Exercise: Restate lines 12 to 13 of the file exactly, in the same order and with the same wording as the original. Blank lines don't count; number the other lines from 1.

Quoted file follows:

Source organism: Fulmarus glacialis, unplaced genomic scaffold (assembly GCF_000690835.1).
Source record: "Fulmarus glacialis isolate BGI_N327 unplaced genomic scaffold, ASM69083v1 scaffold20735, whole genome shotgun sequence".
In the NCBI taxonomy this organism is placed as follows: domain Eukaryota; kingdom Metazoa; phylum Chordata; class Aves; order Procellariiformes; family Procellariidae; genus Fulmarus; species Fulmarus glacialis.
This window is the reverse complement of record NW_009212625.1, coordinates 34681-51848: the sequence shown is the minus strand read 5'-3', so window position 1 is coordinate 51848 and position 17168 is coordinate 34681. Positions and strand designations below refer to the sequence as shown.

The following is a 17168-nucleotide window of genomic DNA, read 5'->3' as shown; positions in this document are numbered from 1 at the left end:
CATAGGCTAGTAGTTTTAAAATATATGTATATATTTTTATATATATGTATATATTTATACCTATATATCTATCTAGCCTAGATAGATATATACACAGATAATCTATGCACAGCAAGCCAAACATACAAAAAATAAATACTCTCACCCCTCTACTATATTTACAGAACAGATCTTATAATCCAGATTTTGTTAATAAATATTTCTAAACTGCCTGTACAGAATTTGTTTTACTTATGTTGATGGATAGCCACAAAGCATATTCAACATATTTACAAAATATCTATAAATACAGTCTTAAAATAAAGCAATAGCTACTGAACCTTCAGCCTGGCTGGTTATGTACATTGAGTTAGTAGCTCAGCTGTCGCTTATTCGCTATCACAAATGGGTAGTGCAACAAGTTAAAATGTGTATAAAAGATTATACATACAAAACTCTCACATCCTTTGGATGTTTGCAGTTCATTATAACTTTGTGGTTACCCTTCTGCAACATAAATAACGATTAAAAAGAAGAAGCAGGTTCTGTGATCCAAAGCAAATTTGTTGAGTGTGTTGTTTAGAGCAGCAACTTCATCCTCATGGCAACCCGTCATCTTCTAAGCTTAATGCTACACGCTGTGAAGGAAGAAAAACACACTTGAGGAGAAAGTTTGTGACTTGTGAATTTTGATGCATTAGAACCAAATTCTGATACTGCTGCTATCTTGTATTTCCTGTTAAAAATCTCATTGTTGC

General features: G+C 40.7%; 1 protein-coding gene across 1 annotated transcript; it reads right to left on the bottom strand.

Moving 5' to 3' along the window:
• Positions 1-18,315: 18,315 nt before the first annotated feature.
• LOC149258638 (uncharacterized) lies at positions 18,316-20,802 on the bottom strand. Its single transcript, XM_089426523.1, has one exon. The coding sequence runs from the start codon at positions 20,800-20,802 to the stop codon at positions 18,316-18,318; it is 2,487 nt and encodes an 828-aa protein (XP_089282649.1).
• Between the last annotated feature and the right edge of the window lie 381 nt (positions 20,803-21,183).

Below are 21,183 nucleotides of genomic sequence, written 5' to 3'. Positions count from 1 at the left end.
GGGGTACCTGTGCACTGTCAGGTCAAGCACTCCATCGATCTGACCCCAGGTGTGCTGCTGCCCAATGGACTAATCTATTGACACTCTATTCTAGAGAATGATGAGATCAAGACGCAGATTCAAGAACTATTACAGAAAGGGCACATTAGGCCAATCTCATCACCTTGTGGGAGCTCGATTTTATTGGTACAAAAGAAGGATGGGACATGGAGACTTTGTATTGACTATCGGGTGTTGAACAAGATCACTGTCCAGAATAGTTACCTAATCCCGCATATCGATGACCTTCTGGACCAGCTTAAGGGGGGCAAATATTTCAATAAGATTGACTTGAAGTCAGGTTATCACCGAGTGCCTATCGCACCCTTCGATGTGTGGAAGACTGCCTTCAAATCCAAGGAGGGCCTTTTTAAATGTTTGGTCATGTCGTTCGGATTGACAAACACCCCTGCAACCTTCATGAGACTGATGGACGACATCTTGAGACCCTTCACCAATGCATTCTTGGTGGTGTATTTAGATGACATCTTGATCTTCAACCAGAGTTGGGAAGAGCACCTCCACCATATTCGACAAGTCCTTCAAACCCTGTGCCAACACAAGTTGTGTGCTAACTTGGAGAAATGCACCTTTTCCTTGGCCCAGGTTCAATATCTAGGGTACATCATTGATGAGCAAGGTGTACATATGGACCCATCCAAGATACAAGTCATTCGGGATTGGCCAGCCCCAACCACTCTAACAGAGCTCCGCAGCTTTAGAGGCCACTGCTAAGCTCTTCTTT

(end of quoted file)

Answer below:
Below are 21,183 nucleotides of genomic sequence, written 5' to 3'. Positions count from 1 at the left end.
GGGGTACCTGTGCACTGTCAGGTCAAGCACTCCATCGATCTGACCCCAGGTGTGCTGCTGCCCAATGGACTAATCTATTGACACTCTATTCTAGAGAATGATGAGATCAAGACGCAGATTCAAGAACTATTACAGAAAGGGCACATTAGGCCAATCTCATCACCTTGTGGGAGCTCGATTTTATTGGTACAAAAGAAGGATGGGACATGGAGACTTTGTATTGACTATCGGGTGTTGAACAAGATCACTGTCCAGAATAGTTACCTAATCCCGCATATCGATGACCTTCTGGACCAGCTTAAGGGGGGCAAATATTTCAATAAGATTGACTTGAAGTCAGGTTATCACCGAGTGCCTATCGCACCCTTCGATGTGTGGAAGACTGCCTTCAAATCCAAGGAGGGCCTTTTTAAATGTTTGGTCATGTCGTTCGGATTGACAAACACCCCTGCAACCTTCATGAGACTGATGGACGACATCTTGAGACCCTTCACCAATGCATTCTTGGTGGTGTATTTAGATGACATCTTGATCTTCAACCAGAGTTGGGAAGAGCACCTCCACCATATTCGACAAGTCCTTCAAACCCTGTGCCAACACAAGTTGTGTGCTAACTTGGAGAAATGCACCTTTTCCTTGGCCCAGGTTCAATATCTAGGGTACATCATTGATGAGCAAGGTGTACATATGGACCCATCCAAGATACAAGTCATTCGGGATTGGCCAGCCCCAACCACTCTAACAGAGCTCCGCAGCTTTAGAGGCCACTGCTAAGCTCTTCTTT